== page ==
Much of Cash's music echoed themes of sorrow, moral tribulation and redemption, especially in the later stages of his career. His best-known songs included "I Walk the Line,” "Folsom Prison Blues,” "Ring of Fire,” "Get Rhythm" and "Man in Black". He also recorded humorous numbers like "One Piece at a Time" and "A Boy Named Sue"; a duet with his future wife, June Carter, called "Jackson" (followed by many further duets after their marriage); andrailroad songs including "Hey, Porter" and "Rock Island Line". During the last stage of his career, Cash covered songs by several late 20th century rock artists, most notably "Hurt" by Nine Inch Nails.

JERRY HOLLAND

(February 23, 1955 – July 16, 2009)

Jerry Holland (February 23, 1955 – July 16, 2009) was a fiddler and tune composer who lived on Cape Breton Island in Nova Scotia, Canada.

He was born in Brockton, Massachusetts, United States to Canadian parents – his father was from New Brunswick and his mother was from Quebec. During his childhood, Holland was exposed to the music of the large Cape Breton expatriate community in Boston. He began to play the fiddle and step-dance at the age of five, and played at his first square dance at the age of six. He made his television debut in 1962 on the Canadian program Don Messer's Jubilee. By the time he was ten years old, he was playing regularly at dances in the Boston area. Holland's family made annual summer trips to Cape Breton, and he moved there permanently in 1975.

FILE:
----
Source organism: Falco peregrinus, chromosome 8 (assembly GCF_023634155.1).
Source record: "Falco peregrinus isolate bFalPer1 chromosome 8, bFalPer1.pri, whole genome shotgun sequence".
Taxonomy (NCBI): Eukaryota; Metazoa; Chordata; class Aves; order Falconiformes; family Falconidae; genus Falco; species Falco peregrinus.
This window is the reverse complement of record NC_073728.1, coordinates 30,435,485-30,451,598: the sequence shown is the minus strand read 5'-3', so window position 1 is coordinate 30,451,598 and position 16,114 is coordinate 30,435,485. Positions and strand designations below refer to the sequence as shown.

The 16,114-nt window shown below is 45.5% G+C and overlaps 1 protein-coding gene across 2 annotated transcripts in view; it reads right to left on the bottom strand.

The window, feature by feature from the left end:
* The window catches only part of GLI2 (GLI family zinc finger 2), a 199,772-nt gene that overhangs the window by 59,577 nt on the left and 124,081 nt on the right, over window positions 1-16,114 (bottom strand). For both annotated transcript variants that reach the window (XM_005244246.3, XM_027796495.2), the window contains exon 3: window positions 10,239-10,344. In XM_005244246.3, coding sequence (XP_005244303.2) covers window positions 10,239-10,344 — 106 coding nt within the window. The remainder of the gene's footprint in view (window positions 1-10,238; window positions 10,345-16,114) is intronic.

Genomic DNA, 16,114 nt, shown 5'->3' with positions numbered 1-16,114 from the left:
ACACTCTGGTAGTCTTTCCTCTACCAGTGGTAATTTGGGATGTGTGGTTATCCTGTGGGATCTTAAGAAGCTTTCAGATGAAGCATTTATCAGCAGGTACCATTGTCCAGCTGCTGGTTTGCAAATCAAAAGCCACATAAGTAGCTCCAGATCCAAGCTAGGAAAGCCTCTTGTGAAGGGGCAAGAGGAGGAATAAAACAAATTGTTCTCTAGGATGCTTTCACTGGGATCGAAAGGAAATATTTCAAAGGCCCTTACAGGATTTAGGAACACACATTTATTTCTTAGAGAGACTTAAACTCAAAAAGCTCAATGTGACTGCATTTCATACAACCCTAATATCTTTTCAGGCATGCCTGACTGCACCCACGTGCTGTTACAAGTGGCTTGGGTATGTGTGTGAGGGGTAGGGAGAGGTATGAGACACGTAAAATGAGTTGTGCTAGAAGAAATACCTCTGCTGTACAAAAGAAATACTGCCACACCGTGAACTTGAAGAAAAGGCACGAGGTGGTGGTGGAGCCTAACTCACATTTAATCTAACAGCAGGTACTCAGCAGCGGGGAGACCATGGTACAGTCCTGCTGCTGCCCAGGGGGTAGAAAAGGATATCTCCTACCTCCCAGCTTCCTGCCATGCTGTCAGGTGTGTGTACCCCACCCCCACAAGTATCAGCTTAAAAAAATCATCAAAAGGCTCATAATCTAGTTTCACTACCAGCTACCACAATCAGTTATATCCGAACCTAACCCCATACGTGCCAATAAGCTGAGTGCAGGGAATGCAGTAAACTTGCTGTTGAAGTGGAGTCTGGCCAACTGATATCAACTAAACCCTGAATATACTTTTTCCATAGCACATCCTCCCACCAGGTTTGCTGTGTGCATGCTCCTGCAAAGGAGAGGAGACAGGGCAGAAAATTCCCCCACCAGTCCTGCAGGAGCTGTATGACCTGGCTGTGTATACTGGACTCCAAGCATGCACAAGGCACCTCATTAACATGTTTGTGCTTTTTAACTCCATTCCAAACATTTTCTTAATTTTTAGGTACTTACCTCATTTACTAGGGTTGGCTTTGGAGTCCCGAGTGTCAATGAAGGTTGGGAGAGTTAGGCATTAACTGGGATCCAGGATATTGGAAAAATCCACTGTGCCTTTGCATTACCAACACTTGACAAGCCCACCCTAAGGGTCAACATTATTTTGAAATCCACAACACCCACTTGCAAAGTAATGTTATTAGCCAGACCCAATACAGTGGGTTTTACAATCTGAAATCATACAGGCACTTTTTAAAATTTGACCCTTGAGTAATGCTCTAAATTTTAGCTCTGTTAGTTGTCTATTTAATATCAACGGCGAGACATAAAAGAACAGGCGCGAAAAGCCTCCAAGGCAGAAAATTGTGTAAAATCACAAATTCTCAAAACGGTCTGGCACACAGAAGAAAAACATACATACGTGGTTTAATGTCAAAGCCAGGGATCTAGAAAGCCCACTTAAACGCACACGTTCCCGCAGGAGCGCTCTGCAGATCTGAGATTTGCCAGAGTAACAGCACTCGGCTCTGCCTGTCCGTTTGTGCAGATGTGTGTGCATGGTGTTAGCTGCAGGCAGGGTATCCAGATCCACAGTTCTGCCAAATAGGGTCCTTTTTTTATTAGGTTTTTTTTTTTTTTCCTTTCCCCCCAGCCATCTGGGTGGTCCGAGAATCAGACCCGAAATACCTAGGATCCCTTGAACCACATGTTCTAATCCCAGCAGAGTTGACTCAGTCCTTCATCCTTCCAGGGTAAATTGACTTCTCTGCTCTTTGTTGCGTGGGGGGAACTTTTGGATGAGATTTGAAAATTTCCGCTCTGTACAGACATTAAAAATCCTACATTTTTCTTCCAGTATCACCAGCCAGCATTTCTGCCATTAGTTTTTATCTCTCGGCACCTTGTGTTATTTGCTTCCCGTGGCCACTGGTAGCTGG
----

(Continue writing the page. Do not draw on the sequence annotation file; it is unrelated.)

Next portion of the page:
In his early 20s, Holland performed with the Cape Breton Symphony, a group of fiddlers that included Winston "Scotty" Fitzgerald, Angus Chisholm, Joe Cormier, Wilfred Gillis and John Donald Cameron. The group appeared regularly on CBC television on The John Allan Cameron Show and other programs. From playing with these much older and more experienced musicians, Holland gained an appreciation for the traditional style of Cape Breton fiddle music, as well as a repertoire of over a thousand fiddle tunes.

Holland released his first, self-titled album in 1976. It was his second album, Master Cape Breton Fiddler (1982, re-released on CD in 2001), that made his reputation as a ground-breaking musician.[citation needed] Accompanied by Dave MacIsaac on guitar and Hilda Chiasson on piano, Holland pioneered a new, more modern sound for Cape Breton music on this album, while still remaining firmly within the Cape Breton tradition. Master Cape Breton Fiddler was a major influence on younger Cape Breton fiddlers such as Howie MacDonald. Holland released thirteen albums and appeared as a guest musician on over 25 more. He published two collections of fiddle tunes: Jerry Holland's Collection of Fiddle Tunes and Jerry Holland's Second Collection of Fiddle Tunes, both edited by Paul Cranford. He was also noted as a composer of fiddle tunes, most famously "Brenda Stubbert's Reel" (named for his friend and fellow Cape Breton fiddler Brenda Stubbert) and "My Cape Breton Home".

Holland died on July 16, 2009 from cancer. [for more info and CDs, read Wikipedia]